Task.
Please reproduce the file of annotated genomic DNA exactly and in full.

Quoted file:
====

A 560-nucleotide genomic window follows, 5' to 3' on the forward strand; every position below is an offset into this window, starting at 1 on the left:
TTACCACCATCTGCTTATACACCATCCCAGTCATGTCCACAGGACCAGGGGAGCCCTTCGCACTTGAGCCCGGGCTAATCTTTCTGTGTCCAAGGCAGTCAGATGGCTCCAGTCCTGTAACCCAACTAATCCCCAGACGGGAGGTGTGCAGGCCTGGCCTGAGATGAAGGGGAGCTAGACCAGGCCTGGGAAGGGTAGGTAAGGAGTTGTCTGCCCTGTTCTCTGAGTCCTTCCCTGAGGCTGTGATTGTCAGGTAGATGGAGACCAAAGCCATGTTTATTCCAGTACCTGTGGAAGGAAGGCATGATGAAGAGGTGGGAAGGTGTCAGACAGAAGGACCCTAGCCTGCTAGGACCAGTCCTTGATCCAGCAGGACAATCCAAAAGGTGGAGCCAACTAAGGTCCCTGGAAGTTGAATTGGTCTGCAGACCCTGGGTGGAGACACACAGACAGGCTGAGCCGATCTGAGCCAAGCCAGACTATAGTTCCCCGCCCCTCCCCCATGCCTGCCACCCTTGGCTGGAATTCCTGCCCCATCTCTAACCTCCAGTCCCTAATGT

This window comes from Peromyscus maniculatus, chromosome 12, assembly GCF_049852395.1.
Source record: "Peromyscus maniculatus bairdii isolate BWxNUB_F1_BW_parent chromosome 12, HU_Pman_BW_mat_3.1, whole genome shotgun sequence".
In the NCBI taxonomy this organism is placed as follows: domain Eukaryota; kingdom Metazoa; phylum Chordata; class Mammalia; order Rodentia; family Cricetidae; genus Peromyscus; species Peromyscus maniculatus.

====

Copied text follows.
A 560-nucleotide genomic window follows, 5' to 3' on the forward strand; every position below is an offset into this window, starting at 1 on the left:
TTACCACCATCTGCTTATACACCATCCCAGTCATGTCCACAGGACCAGGGGAGCCCTTCGCACTTGAGCCCGGGCTAATCTTTCTGTGTCCAAGGCAGTCAGATGGCTCCAGTCCTGTAACCCAACTAATCCCCAGACGGGAGGTGTGCAGGCCTGGCCTGAGATGAAGGGGAGCTAGACCAGGCCTGGGAAGGGTAGGTAAGGAGTTGTCTGCCCTGTTCTCTGAGTCCTTCCCTGAGGCTGTGATTGTCAGGTAGATGGAGACCAAAGCCATGTTTATTCCAGTACCTGTGGAAGGAAGGCATGATGAAGAGGTGGGAAGGTGTCAGACAGAAGGACCCTAGCCTGCTAGGACCAGTCCTTGATCCAGCAGGACAATCCAAAAGGTGGAGCCAACTAAGGTCCCTGGAAGTTGAATTGGTCTGCAGACCCTGGGTGGAGACACACAGACAGGCTGAGCCGATCTGAGCCAAGCCAGACTATAGTTCCCCGCCCCTCCCCCATGCCTGCCACCCTTGGCTGGAATTCCTGCCCCATCTCTAACCTCCAGTCCCTAATGT

This window comes from Peromyscus maniculatus, chromosome 12, assembly GCF_049852395.1.
Source record: "Peromyscus maniculatus bairdii isolate BWxNUB_F1_BW_parent chromosome 12, HU_Pman_BW_mat_3.1, whole genome shotgun sequence".
In the NCBI taxonomy this organism is placed as follows: domain Eukaryota; kingdom Metazoa; phylum Chordata; class Mammalia; order Rodentia; family Cricetidae; genus Peromyscus; species Peromyscus maniculatus.